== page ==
The main transaction comprised the sale of multiple businesses, assets, shares and fishing interests across the hake, sole, south coast rock lobster and horse mackerel fishing industries. This gave rise to significant complexity as the dynamics of each fishing sector had to be assessed in order to gauge the impact of the transaction on competition. Additional complexity in the transaction was due to the fact that the transfer of fishing rights is subject to approval from the Department of Agriculture Fishing and Forestry, which shares concurrent jurisdiction with the competition authorities. Added caution was required in the handling of the matter as the fishing industry, and Oceana in particular, had come under close scrutiny by the competition authorities following the Competition Commission's (Commission) recent prohibited practices investigation into the pelagic fishing industry.
The Commission's major concerns regarding employment and the rights of third parties to negotiate contracts for the catching of their fishing quotas post-merger were dealt with in the conditions imposed on the transaction. The conditions have been accepted by the merging parties.
The cold storage transaction involved the sale of V&A's cold storage facilities which are located at the Cape Town quayside. The cold storage acquisition amounted to a small transaction and did not require approval, but was nonetheless notified as the parties anticipated that the Commission would require notification given the nature of the transaction. In its assessment of the competitive effects, the Commission adopted a narrow construction of the market which led it to conclude that the merged entity would be dominant and accordingly imposed behavioural conditions to address these concerns. The parties, however, contend that the market was not properly defined and are seeking to challenge the conditions imposed.
Paarl Media / Primedia@Home
This transaction involves Paarl Media, a subsidiary of the global Naspers / MIH / Media24 group of print, publishing and electronic media companies, purchasing the failing advertising leaflet distribution ("knock-and-drop") business of Primedia. Paarl Media has printing operations throughout South Africa and launched an advertising jacket to compete with Caxton's dominance in publishing, printing and distributing community newspapers throughout South Africa.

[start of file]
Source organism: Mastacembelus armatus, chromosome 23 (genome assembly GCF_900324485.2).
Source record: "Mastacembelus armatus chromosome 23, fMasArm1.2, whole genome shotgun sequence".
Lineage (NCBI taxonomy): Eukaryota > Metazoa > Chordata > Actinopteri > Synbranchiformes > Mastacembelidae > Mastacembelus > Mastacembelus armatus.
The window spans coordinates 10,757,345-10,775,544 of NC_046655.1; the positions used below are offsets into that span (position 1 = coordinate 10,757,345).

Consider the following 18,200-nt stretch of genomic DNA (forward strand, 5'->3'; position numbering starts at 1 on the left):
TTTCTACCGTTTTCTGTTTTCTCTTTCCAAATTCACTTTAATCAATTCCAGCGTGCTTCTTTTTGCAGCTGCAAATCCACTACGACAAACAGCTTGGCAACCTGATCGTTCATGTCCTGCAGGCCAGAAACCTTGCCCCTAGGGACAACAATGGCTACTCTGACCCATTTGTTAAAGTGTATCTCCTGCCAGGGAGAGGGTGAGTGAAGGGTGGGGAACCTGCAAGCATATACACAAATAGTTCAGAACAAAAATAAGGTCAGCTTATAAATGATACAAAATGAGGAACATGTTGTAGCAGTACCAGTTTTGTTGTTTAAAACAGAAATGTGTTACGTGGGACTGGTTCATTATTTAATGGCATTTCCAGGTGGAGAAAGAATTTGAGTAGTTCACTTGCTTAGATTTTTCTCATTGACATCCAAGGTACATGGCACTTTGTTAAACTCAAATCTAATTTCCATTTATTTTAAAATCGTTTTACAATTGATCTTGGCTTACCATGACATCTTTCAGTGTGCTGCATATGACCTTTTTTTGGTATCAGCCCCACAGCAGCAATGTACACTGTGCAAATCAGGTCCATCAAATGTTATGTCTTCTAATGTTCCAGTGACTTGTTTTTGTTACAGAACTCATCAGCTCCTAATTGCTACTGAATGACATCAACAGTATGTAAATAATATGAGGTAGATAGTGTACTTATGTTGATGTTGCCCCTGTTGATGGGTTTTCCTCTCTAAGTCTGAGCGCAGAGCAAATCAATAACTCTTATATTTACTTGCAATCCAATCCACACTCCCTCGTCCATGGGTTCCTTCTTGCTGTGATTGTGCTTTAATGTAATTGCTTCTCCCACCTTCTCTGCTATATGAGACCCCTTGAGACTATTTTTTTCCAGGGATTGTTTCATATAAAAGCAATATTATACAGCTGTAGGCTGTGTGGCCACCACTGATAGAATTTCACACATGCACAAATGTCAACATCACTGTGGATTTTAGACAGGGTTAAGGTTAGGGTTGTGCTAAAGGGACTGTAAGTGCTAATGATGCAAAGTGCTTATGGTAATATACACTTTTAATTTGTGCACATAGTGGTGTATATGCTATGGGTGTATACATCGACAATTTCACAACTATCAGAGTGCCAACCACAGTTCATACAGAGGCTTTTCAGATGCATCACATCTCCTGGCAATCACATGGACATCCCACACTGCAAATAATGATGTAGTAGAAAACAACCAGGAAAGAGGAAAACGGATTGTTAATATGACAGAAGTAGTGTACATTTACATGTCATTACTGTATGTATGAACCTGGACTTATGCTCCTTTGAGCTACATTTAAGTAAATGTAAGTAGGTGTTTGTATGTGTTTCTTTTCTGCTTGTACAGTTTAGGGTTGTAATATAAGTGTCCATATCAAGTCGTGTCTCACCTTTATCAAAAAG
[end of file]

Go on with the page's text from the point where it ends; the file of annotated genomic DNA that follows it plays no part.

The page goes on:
The acquisition was a small merger and did not require approval from the Competition Commission. However, the merging parties anticipated a complaint from Caxton and voluntarily notified the transaction. After an exhaustive investigation involving independent economists appointed by the parties the Commission approved the merger. The parties then implemented the merger.
Caxton subsequently applied to the Competition Tribunal to interdict, review and set aside the Commission's decision. The Tribunal did not grant the interdict but did remit the matter to the Commission to be investigated by a new team, after finding deficiencies in the initial investigation. The Commission prohibited the merger following its second investigation.
The merging parties then applied to the Tribunal to consider the Commission's second decision and approve the transaction. Caxton applied to intervene in these proceedings and was granted limited access by the Tribunal.
In April 2012 Paarl Media assessed the financial viability of the merged business and considered closing it. Paarl Media sought guidance from the Commission in the face of the prohibition following the second investigation. The Commission declined to express a view. Caxton then urgently applied to the Tribunal to interdict Paarl Media closing the merged business. The Tribunal did not grant Caxton the relief it sought and merely ordered that an independent trustee be appointed to take an inventory of the merged business and identify possible purchasers of the business or its assets. The trustee was also mandated to monitor Paarl Media's compliance with various undertakings it had volunteered to the Tribunal.